9 Ways to Build More Self-Esteem in Your Child

Portrait of jumping cool girl with sunglasses

Klaus Vedfelt / DigitalVision / Getty Images 

Healthy self-esteem is one of the most important characteristics of healthy child development. A child's social, behavioral, and emotional health plays a crucial role in how they handle setbacks, peer pressure, and other challenges throughout life.

Positive self-esteem is also a protective factor for good mental health. Cultivating confidence contributes to positive social behavior and works as a buffer when your child experiences stress and negative situations.

Here are some small but significant ways you can impact your child's self-esteem in a positive way each day.

Know What Healthy Self-Esteem Looks Like

Self-esteem is basically how children see themselves—including what they think of themselves and their ability to do things. It's shaped by how much they feel loved, and how much support and encouragement (or criticism) they receive from important people in their life, like their parents and teachers.

Being self-confident does not mean thinking that the world revolves around you or that your needs are more important than those of other people. Likewise, healthy self-esteem is not arrogance, narcissism, or entitlement. Balance out your child's self-esteem with other important values such as having empathy, being kind, having good manners, being charitable, and having a sense of gratitude.

Show Unconditional Love Every Day

Knowing how much you love them gives your children a sense of security and belonging that is crucial to their view of themselves. Your unconditional love lays the groundwork for all the healthy and strong relationships they will form later in their lives.

So hug your kids when you say goodbye, snuggle together and read a book, and express your love every single day. As your kids grow, this foundation of love will help them as they continue to build their own social circles, make friends, and form bonds with teammates.

Play Together and Have Fun

When you play with your child, it shows them you like spending time with them and you value their company. Just having fun with your child offers numerous benefits for both of you.

Not only do kids develop confidence in their ability to be an interesting and entertaining person who can form solid social bonds, but studies have shown a child's odds of being happy increases and their risk of depression and anxiety decreases when they engage in healthy play.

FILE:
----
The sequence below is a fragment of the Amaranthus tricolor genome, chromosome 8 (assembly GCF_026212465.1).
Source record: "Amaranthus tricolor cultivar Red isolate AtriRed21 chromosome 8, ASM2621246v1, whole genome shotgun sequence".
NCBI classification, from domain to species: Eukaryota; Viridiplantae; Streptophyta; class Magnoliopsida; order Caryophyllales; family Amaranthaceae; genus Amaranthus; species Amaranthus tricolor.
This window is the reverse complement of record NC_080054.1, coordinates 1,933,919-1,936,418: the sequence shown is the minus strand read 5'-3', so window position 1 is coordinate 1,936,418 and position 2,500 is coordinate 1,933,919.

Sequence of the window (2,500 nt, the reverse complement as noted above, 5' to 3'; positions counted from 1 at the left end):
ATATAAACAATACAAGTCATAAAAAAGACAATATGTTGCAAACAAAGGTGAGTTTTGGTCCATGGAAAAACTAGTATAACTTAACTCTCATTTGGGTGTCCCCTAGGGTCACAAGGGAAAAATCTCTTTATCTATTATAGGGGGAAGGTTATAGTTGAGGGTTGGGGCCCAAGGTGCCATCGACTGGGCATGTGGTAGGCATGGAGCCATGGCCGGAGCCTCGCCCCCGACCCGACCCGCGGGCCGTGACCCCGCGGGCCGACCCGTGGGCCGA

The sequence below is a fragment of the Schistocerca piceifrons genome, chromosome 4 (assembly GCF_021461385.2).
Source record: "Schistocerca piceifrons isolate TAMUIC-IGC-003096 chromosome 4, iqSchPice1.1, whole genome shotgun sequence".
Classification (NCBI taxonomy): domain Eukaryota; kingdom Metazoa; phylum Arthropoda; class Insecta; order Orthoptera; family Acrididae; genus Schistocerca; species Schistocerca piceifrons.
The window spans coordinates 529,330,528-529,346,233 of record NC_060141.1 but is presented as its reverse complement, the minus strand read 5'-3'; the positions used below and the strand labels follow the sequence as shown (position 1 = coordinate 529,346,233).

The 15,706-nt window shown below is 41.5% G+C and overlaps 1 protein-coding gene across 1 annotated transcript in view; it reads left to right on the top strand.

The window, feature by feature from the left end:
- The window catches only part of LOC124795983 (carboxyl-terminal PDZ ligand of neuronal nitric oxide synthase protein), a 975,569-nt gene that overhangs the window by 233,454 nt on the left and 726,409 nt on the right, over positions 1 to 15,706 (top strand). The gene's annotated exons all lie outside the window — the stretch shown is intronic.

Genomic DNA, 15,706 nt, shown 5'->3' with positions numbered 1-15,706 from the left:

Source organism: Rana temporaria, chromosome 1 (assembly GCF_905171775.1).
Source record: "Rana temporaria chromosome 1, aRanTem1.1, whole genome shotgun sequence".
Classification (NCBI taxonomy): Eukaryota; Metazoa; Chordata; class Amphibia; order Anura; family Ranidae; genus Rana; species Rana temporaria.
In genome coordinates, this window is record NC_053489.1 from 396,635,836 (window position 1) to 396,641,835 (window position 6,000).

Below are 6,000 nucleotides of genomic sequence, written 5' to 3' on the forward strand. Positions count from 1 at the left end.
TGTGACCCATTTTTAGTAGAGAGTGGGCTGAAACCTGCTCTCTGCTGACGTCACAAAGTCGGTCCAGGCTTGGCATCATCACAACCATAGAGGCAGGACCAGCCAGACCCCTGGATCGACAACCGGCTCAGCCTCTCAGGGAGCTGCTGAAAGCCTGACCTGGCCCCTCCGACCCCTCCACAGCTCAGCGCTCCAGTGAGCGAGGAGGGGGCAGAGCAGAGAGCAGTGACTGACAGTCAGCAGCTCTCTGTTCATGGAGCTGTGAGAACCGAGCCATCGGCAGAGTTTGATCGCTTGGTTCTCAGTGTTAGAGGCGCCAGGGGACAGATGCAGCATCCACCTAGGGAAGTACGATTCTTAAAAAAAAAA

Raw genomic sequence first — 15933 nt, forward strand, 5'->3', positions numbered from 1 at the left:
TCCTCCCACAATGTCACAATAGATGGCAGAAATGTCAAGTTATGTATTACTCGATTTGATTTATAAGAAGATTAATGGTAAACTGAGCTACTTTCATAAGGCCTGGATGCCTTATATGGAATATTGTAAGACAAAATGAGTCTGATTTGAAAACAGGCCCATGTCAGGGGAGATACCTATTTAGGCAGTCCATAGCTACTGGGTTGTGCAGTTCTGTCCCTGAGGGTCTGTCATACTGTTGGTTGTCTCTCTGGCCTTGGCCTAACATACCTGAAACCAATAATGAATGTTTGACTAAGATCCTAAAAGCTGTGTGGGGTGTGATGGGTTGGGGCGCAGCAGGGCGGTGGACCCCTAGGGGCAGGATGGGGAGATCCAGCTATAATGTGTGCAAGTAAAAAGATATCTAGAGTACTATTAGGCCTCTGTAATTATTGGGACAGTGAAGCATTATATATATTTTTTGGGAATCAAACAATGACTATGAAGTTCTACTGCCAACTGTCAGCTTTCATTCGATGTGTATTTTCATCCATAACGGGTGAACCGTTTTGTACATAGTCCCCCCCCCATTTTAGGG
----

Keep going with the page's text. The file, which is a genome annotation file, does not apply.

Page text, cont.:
Building confidence will also help your child navigate a return to school and social activities as vaccinations increase and pandemic restrictions ease. Plus, playing and have fun is a great stress reliever for both of you.

Give Your Child Responsibilities and Chores 

Being responsible for age-appropriate chores gives your child a sense of purpose and accomplishment. Even if they don't do something perfectly, let them know you appreciate their efforts. Praise them for all the things they do well, and reassure them that over time, they'll get better and better at many things, including their chores.

Having chores and responsibilities also gives kids a sense of control over their lives. And in a time when things are unpredictable, having responsibility over small jobs around the house can go a long way in building confidence and resilience.

Encourage Independence

The elementary-school years are a time of fast-growing independence in kids. By the time they reach middle-school age, many children are starting to spend time alone at home, walking to school by themselves, and helping younger siblings.

It's important to allow your kids to grow increasingly more independent: Let them figure out how to talk to teachers about any problems on their own, organize homework assignments, make sure their soccer uniforms are packed and ready, and so on. So-called helicopter parenting undermines kids' abilities to do things on their own and negatively impacts their self-esteem. It also robs them of autonomy.

Keep in mind that your child's school is likely to look a bit different from what they remember from before the pandemic. Some districts will continue certain safety precautions to prevent the spread of COVID-19. Encourage your kids to advocate for themselves and ask questions when they experience challenges before you intervene. Doing so will build their independence and ultimately their self-esteem.

Refrain From Insulting Your Child 

When your child misbehaves or does something that frustrates you, be sure to separate the behavior from your child. You're human—when your child pushes your buttons, you'll probably be irritated or even angry. Experiencing these feelings is completely normal, but don't engage in name-calling or shame your child.